• A. 

      True

    • B. 

      False

  • 13. 
    Some hold that greed is a vice and that excessive raising of prices in a crisis is a sign of greed in those who provide the goods or services.  As with other ethical issues there is disagreement about such an argument.  What of the following options are factors in considering the  question of greed, a crisis, and civil society?
    • A. 

      It is important to define what greed is and to be sure that all parties discussing the matter use the same definition, i.e., talk about the same thing.

    • B. 

      In a pluralist society where there are many different ideas about the good life, some would argue that it is not the role of civil society to judge what is a vice or a virtue.

    • C. 

      In following a principle of rights or the principle of the maximizing of welfare or utility,those arguing make no judgement about whether the sellers are greedy or not.

    • D. 

      Some would claim that there is such a thing as civic virtue which obligates citizens to pull together in crises and not use them as opportunities to profit for themselves.

    • E. 

      A, B, D

    • F. 

      All of the Above

  • 14. 
    Philosophers through the centuries debated about whether there was such a thing as a "just price."  At no time did philosophers believe that the exchange of goods should be governed by a "just price," determined by tradition and the instrinic (internal) value of things.  
    • A. 

      True

    • B. 

      False

  • 15. 
    Throughout history there have been two approach regarding virtue and the role of the state.  One approach holds that a just society should seek to promote the virtue of its citizens.  The second approach holds that laws should be neutral about competing conceptions (ideas) of virtue so that citizens can be free to choose for themselves what they think is the best way to live.    
    • A. 

      True

    • B. 

      False

  • 16. 
    In ancient and medieval times philosophers such as Aristotle claimed that the principles of justice that define our rights should not rest on any conception [idea or description] of virtue, or of the best way to live.  Instead, a just society respects each person’s freedom to choose his or her own conception of the good life.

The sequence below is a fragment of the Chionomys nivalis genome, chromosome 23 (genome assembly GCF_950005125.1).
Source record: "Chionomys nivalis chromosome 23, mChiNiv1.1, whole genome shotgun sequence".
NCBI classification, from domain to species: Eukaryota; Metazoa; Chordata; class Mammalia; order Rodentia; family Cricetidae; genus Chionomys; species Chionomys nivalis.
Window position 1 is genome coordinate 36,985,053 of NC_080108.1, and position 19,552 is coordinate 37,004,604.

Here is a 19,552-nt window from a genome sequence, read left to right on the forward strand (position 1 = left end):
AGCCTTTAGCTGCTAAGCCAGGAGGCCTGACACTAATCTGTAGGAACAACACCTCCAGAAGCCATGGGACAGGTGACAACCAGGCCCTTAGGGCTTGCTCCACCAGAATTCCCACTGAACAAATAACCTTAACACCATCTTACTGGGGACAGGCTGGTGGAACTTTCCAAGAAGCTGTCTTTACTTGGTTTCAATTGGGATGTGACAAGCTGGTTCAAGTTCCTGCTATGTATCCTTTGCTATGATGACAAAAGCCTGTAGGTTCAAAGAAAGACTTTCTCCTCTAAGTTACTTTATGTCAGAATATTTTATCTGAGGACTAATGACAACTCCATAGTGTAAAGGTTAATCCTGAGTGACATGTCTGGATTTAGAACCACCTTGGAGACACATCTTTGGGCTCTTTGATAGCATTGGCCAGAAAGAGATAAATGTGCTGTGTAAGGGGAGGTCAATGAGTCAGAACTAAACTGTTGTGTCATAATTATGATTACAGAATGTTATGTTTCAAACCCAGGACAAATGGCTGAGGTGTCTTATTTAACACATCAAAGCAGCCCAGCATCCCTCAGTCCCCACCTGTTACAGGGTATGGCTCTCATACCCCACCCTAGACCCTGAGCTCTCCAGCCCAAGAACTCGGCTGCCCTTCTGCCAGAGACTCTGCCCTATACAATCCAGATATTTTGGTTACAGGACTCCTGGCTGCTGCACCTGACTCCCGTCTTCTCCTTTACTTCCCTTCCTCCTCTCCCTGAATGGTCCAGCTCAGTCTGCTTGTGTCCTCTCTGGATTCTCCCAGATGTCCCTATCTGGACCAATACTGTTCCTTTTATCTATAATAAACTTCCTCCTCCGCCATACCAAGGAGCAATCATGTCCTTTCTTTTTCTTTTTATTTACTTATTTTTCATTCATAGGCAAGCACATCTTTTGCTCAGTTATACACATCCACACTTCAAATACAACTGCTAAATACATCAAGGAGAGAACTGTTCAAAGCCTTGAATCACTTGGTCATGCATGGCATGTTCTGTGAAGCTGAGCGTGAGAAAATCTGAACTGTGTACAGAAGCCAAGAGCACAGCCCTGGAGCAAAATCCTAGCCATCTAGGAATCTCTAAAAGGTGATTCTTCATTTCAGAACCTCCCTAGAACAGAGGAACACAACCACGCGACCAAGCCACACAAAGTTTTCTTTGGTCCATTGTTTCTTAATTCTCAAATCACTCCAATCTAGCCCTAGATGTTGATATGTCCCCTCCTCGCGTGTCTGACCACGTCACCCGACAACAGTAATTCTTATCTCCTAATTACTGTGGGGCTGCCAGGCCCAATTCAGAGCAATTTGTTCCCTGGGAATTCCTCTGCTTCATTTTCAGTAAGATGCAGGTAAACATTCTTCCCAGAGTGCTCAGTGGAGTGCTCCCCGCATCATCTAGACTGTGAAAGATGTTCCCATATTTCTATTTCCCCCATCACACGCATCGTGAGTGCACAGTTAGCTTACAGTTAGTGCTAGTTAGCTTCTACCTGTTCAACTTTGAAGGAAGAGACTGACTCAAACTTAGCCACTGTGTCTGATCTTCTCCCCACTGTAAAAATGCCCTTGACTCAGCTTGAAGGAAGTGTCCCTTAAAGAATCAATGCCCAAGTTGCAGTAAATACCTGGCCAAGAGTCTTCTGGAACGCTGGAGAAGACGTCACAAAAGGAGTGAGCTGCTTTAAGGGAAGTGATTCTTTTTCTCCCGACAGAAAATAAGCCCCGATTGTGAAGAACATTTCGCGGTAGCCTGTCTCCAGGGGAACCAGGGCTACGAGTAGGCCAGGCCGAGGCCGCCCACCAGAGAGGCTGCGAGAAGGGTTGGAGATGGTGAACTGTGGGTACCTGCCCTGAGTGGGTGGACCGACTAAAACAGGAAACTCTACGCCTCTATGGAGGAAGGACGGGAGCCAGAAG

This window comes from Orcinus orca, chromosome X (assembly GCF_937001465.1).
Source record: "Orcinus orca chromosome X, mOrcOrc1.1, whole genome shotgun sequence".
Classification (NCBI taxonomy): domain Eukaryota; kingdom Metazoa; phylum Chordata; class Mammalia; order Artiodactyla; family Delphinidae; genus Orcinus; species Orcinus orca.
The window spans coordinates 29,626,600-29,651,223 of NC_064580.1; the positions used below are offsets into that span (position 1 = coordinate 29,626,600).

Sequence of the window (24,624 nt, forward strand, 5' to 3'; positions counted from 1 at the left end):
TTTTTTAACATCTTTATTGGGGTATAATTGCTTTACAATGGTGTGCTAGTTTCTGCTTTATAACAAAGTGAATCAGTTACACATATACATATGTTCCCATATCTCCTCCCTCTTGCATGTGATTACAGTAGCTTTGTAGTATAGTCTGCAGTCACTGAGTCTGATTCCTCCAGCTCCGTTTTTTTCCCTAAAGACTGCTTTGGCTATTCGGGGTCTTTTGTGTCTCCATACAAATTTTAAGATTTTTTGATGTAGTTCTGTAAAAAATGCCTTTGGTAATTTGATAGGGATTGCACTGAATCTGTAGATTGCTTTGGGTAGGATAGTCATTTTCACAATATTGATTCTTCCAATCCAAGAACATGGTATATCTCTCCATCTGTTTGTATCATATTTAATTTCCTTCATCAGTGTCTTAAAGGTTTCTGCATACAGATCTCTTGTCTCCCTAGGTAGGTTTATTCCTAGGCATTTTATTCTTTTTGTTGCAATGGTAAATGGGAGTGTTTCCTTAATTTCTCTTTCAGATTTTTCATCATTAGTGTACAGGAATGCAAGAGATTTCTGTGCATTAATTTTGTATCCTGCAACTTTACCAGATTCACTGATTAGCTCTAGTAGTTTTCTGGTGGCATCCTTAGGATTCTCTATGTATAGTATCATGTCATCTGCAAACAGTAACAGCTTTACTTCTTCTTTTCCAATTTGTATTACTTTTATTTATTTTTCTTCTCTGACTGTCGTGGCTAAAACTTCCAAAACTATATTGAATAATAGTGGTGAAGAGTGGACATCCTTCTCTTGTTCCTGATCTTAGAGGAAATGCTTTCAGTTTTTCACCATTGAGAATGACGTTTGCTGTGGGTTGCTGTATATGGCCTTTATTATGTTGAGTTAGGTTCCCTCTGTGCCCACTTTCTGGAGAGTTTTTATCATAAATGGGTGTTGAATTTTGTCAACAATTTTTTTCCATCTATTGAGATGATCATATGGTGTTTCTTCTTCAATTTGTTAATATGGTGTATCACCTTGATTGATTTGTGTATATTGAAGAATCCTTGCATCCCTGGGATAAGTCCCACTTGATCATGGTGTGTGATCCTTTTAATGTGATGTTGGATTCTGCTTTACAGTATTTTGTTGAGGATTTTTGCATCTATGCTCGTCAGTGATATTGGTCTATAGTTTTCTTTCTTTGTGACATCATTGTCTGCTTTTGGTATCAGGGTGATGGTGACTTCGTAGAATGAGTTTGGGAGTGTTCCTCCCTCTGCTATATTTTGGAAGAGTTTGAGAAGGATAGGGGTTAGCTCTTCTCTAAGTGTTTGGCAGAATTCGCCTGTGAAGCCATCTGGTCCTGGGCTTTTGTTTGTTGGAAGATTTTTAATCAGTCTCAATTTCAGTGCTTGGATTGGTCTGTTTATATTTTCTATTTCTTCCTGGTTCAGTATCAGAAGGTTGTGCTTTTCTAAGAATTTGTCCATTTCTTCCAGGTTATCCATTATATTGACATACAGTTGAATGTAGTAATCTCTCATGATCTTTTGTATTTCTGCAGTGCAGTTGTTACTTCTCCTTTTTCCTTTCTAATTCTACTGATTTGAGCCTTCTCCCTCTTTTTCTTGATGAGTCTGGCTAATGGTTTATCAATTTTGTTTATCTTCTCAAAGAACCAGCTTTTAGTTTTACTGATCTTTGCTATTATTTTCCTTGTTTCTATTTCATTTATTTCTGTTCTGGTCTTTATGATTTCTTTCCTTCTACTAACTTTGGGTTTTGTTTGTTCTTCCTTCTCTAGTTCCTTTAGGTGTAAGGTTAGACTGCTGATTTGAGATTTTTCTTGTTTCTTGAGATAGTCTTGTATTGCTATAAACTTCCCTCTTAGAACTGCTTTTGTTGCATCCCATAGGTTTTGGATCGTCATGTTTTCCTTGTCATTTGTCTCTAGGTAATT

• A. 

      True

    • B. 

      False

  • 17. 
    Philosophers from the 18th century to the present have maintained that we cannot figure out what a just society is without reflecting on the most desirable way to live.  That means deciding what the virtues are that should characterize persons. Therefore, law cannot be neutral on questions of the good life.  
    • A. 

      True

    • B. 

      False

  • 18. 
    Some claim that the right thing, the just thing to do, is to maximize utility which involves an overall balance of pleasure over pain, happiness over suffering.  Which of the following statements are true about the ethical principle, this theory of trying to decide what is right and wrong.  
    • A. 

      The author of the principle is Jeremy Bentham.

    • B. 

      This principle is the basic principle of what is called utilitarianism.

    • C. 

      An application of this principle in a real life situation was seen in the YouTube clip where a present day philosopher justified torture on the basis of maximizing the good to be gained (saving an innocent boy) over the pain of the guilty one who was tortured.

    • D. 

      In applying this principle in a group that disagrees about what to do, the minority in the group has to suffer for the greater happiness of the majority.

    • E. 

      A, B, D

    • F. 

      B, D, C

    • G. 

      All of the Above

  • 19. 
    A utilitarian would argue that the innocent son of a torturer should be tortured if that seems to be the only way to get information to save several innocent children from death. 
    • A. 

      True

    • B. 

      False

  • 20.